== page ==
Pan – Broadway slang for a negative review from the critics. (antithesis of “rave”)
Papering the house – giving away free tickets to a performance so that a respectable size of audience will be in attendance.
Patter song – a type of song that is build upon a rapid delivery of the lyrics; often it is delivered in a spoken manner rather than sung.
Piracy – performing a show without previously securing performance rights, permission or paying proper royalty fees.
Pit orchestra – (see also Orchestra) the instrumental ensemble, which accompanies the singers onstage, is located in the pit area in front and below the main stage.
Plantation song – in contrast with the up-tempo, often humorous minstrel song, this song was more serious, emotional and more in the tradition of the popular parlor song of the 19th century.
Premiere – see Opening night.
Preview – one of the final rehearsals before opening night that is open to a full-paying audience; audiences are admitted free or at a reduced rate.
Prima Donna – the leading female role in an opera; also used as derogatory slang for a performer whose egotistical attitude and actions make them difficult to work with.
Producer – the person who is in charge of financial backing for a show; also oversees in all significant casting and production decisions related to personnel, theatre contracts and publicity.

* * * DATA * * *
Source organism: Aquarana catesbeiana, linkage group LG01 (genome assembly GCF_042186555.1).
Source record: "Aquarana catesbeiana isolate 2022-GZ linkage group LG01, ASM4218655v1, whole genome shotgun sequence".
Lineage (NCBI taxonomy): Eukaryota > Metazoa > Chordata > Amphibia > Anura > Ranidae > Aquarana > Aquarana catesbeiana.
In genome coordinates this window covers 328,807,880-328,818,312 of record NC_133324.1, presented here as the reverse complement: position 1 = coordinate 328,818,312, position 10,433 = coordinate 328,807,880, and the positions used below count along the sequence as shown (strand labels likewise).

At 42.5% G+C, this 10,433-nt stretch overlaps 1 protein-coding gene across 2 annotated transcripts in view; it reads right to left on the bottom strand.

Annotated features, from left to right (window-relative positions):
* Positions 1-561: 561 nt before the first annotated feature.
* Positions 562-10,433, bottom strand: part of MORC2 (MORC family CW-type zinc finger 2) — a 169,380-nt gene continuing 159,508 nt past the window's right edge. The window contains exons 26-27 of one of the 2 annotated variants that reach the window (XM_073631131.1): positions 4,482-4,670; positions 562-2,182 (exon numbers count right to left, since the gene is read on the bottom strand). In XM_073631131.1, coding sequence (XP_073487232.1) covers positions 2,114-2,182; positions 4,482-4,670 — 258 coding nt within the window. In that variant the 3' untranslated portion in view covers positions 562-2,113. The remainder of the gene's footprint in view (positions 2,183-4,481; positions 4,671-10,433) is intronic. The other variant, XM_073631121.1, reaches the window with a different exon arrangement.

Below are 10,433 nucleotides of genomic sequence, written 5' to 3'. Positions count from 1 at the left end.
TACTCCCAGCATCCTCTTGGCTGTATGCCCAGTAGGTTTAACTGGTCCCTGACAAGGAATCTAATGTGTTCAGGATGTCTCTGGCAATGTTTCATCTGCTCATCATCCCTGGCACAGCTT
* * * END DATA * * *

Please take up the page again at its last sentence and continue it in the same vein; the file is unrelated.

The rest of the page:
Production number – an extended music and dance number that involves all or most of the cast.
Program – a printed brochure listing the scenes and settings, musical numbers, performing cast and production crew’s names and biographies; most often contains advertisements sold to aid in the financial backing of the production.
Prop – a portable object handled by the actors and used to support the action or activity of a scene, such as a cup, a hat, a tray or a knife.
Proscenium – the front wall of the stage that separates performance area from the audience.
Quartet – a musical song involving four performers.